“What resides within finds its way out.” MGF
Our experiences – all of them—impact our hearts in profound ways. Whether dancing joys or weighty despair, each uniquely writes a storyline within us that can become the basis for our view of life. Here’s the thing…if the storyline written is the same or even somewhat similar across many experiences, we at some point can take it on as personal truth even when not accurate. Was the experience real? Yes. Is the truth from it accurate? Not necessarily. A brief story may help.
Grace started her new job with cautious excitement. Cautious because for most of her young life of 23 years, those closest to her spoke more of her mistakes and how big they were, more than encouraging her over her innate and unique gifts and strengths. In her heart, she believed that if her family and friends felt this way about her life, what would strangers at a new job feel? She expected more of the same and likely without any filter. So, she began her role waiting for the judgement to come, and even more so from leaders. However, to her bewildering surprise, her supervisor Jenna was different. From the first interaction, Jenna was endearing and encouraging, leaving Grace feeling seen and heard with great value. Over time, her experience at work began challenging the truth she had arrived with, namely, that her life was the sum total of her failures. Instead, she was beginning to believe that her real self was much more beautiful and wonderful, and that others thought so too. Jenna’s impact on Grace was profound all because a leader saw her for who she truly was and then acted on it with her words and actions. Jenna’s perspective became the cause of how she led Grace.
As leaders, we all have these kinds of perspectives which become the basis of our actions. We can say all we want, but the true revealer of what perspectives we hold, especially about our leadership role and intent, always comes out in how we use our role with those we lead. Stripped down to the core, leadership is about leading, and leading is about others. We don’t lead projects. We don’t lead goals. We certainly don’t lead outcomes. We lead people.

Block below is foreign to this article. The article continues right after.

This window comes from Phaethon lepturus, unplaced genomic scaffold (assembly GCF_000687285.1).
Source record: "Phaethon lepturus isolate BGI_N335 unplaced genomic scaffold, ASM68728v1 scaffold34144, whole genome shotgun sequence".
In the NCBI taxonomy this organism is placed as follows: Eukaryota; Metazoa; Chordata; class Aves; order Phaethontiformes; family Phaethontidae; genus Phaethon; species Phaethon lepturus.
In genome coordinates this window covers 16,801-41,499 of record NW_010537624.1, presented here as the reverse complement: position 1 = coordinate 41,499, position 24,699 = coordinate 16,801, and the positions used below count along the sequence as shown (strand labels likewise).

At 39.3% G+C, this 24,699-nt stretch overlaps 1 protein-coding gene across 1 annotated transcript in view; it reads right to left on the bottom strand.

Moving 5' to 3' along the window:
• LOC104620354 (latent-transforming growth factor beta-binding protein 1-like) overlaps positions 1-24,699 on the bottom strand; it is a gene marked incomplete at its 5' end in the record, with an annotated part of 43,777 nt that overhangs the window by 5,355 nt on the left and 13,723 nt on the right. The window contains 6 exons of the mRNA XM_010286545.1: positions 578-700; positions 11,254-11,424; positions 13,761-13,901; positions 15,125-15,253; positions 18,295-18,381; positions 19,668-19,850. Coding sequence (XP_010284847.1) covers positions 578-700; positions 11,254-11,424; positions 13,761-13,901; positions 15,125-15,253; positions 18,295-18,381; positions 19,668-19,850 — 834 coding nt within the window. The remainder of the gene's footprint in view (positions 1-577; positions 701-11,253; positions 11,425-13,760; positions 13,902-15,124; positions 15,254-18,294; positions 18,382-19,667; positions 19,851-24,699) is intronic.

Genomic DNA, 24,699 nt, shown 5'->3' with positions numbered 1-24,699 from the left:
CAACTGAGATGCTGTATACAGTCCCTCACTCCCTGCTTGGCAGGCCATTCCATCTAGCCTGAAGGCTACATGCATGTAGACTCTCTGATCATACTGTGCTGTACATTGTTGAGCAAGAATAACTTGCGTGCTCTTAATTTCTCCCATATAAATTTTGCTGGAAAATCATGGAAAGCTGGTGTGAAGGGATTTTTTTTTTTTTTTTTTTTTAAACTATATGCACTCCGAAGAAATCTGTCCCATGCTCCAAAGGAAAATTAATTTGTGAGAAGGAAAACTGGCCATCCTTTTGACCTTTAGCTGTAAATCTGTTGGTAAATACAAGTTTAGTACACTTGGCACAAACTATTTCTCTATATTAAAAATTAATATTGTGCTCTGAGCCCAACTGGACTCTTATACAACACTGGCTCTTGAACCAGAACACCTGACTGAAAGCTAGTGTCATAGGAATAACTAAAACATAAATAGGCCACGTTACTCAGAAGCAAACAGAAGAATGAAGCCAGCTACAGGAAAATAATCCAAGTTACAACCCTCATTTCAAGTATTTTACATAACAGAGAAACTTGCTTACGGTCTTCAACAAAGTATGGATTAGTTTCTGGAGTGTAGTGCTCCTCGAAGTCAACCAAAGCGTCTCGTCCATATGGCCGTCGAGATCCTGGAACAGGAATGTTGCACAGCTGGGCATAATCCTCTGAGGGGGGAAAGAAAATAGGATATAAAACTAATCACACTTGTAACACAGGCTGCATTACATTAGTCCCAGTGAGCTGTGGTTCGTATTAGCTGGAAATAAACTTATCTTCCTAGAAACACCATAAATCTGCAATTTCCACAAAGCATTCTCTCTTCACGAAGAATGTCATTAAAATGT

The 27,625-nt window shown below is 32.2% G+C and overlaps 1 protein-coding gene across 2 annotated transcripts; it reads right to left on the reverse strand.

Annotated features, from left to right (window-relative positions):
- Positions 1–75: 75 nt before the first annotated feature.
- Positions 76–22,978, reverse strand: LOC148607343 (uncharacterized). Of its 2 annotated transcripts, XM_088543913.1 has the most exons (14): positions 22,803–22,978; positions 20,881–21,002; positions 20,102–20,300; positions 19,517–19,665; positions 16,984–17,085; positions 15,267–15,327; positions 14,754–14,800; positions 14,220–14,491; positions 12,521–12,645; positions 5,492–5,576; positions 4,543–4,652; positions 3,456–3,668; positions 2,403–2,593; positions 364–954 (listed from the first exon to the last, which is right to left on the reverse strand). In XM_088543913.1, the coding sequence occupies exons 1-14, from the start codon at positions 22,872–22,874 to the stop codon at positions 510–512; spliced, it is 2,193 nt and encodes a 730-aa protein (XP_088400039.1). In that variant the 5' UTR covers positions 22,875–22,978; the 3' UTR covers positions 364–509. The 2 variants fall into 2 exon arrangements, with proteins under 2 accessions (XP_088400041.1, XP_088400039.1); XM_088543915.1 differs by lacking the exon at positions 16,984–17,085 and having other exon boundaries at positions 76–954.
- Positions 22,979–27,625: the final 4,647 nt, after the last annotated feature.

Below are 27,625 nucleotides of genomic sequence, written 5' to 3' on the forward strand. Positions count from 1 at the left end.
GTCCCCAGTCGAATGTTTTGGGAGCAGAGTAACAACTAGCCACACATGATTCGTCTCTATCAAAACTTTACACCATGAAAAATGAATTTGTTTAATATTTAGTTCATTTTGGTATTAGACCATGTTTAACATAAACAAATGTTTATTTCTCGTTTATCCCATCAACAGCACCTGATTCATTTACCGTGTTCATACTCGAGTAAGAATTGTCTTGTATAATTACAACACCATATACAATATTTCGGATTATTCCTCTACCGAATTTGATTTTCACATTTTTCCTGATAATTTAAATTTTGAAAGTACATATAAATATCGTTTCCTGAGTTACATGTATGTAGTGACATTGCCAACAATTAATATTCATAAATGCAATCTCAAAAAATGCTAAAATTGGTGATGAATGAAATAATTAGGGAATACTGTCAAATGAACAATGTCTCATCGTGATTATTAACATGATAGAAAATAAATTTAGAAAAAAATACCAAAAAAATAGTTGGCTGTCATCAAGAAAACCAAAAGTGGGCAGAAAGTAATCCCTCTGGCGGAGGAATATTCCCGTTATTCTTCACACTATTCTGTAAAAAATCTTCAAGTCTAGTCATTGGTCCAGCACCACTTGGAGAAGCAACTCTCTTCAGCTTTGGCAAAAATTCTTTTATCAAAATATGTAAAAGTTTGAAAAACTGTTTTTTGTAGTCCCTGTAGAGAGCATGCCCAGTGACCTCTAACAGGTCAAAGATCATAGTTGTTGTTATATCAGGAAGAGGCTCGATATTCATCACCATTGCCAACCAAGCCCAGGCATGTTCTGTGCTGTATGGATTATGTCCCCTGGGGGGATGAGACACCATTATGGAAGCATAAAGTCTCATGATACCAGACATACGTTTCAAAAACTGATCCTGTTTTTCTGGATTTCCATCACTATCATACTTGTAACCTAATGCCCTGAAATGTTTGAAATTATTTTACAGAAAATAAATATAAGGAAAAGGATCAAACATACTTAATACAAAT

The question and answer are ours, every day, with every circumstance and with every person we encounter. What perspective do we want to define ourselves? It begins with first understanding our present perspective. To discover it absolutely requires honest assessment beyond just our own. Asking others frank questions about their experiences with us remains crucial. Use all of it, especially that which reflects failures and mistakes.
Once we have some honest clarity of our present perspective, where do we want to go from here? Remember, if we want to change, we must first believe something different and then do something different. Action without a heart change will be short-lived. We live from our internal world that we value.
As a leader, we can focus our energy, attention and power on drawing out the real truth of others despite their experiences. That’s the honor we have before us. But to do that and do it consistently means that we understand our own value and worth of how we matter. Our innate worth and value is more real than all the experiences we have combined. Let’s have that perspective as leaders and help each other believe that as we work together and serve each other.